[Malachi 3: 19-20; II Thessalonians 3: 7-12; Luke 21: 5-19]

“Stand erect and raise you heads, because your redemption is at hand.”

Today is the second to last Sunday in Ordinary time for this church year.   Each year at this time, as we already saw last week, the readings are talking to us about the ‘end times’, the end of our life on earth as we know it.  From time to time, we hear about different groups of people predicting the end of the world.  Their predictions are often full of fear, anxiety, and destruction. 

That is why we need the words of Jesus in the Gospel and the other readings of today.  It is a common reaction to be anxious about something we have never experienced. Certainly, death is in that category.  So, perhaps, that is why Jesus goes to great lengths to soothe us and try to remove our worry.  He tells us: “…for I Myself will give you a wisdom that no one can resist or refute…not a hair on your head will be destroyed…By your perseverance you will secure your lives.”

Next Sunday, the last Sunday of this church year, is the Feast of Jesus Christ the King. This Feast always concludes each church year.  Rightly so.  This Feast reminds us that truly Jesus is in charge of His World, and of our lives.  If our lives belong to Him, we are in good hands, now and forever.


[II Maccabees 7:1-2, 9-114; II Thessalonians 2: 16-3:5; Luke 20: 27-38]

“Jesus Christ is the first born of the dead,
 to Him be glory and power, forever and ever.”

We can tell by our readings that we are quickly coming to the end of this present Church Year.  Dec. 1 will be the First Sunday of Advent and the beginning of the new Church Year.  Our readings tend to remind us again of the purpose of all our life on earth, to eventually be with the Lord and those who have gone before us.

We are well prepared for this theme today since we recently celebrated the Feast of All Saints, the commemoration of All Souls, and the memorial mass for Fr. Gilbert.  These celebrations remind us that we are truly people of Hope.  We are, indeed, the “Communion of Saints” as Fr. Gilbert would often remind us.  Therefore, we have a destiny to be with God, and with those who have gone before us, forever.   Our Hope guides us to truly expect and know that the teachings of Jesus about our Resurrection are true.  They resonate with the hopes and wishes of our hearts.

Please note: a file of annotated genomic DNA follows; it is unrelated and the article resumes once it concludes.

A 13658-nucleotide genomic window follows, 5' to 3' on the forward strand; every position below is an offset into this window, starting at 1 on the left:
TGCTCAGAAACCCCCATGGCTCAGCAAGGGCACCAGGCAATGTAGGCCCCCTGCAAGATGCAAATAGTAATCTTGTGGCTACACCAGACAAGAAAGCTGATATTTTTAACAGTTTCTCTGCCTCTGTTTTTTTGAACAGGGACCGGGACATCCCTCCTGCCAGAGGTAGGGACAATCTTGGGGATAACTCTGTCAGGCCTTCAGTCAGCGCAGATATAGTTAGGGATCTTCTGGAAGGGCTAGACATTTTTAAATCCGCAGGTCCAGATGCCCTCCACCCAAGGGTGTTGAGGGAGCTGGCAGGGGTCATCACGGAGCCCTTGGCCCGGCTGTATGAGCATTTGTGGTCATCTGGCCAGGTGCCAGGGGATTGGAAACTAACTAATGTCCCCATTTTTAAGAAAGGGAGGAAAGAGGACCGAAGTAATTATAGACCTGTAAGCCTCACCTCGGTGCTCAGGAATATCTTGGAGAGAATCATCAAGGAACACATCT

Therefore, when we see in the Gospel today that people are trying to prove there is no resurrection, no after-life, their arguments become very ‘made-up’, far-fetched we might say.  Jesus gives the final response: “God is not God of the dead, but of the living.”   Our eternally living God has chosen the same life us.  We are children of the ‘Light’.  It is our task while on this earth, with God’s help, to remove whatever darkness is in our lives.


[Wisdom 11: 22-12:2; II Thessalonians 1: 11-2:2; Luke 19: 1-10]

“God so loved the world that He gave his only Son,
so that everyone who believes in Him might have eternal life.”

“Zacchaeus, come down quickly, for today I must stay at your house.”  These words of Jesus are the response to Zacchaeus having this unusual impulse to climb the tree. We are told in this Gospel, that somehow Zacchaeus, at this point in his life, had this desire to ‘see the Lord Jesus.’  Fortunately, he acted on this impulse, maybe it was the movement of the Spirit.  He did what he had to do to make this desire of his to see the Lord come about.  Probably, as a tax collector he was not respected very much by the other Jewish people.  Maybe being short he was made fun of also.  So, it did not add to his reputation to see him perched up in a tree.

But, as we always say, the Lord can move in very mysterious ways.  It is when we respond to that call of the Lord that, as the song says: “Great things happen.”  Zacchaeus can be a good reminder for us to live in the moment, the movement of the Spirit.  Most days, for most of us, are very ordinary, and often quite routine.  But, even in the routine there are those ‘peak moments,’ when we know that the Spirit is active.  We know that it is time to maybe pause, look around, pray, and ready ourselves to be led by the Spirit.  May we follow-through when we also have the desire, and the opportunity, to see the Lord Jesus.

Fr. Gilbert would remind us that All Saints’ Day begins our season of preparing for Christmas even though Advent is a month away.  We unite with the all of the Saints/saints in our lives as we ready ourselves to celebrate Christ’s birth into our lives.


[Sirach 35: 1-14, 16-18; II Timothy 4: 6-8,16-18; Luke 18: 9-14]

“God was reconciling the world to himself, in Christ,
and entrusting to us the message of salvation.”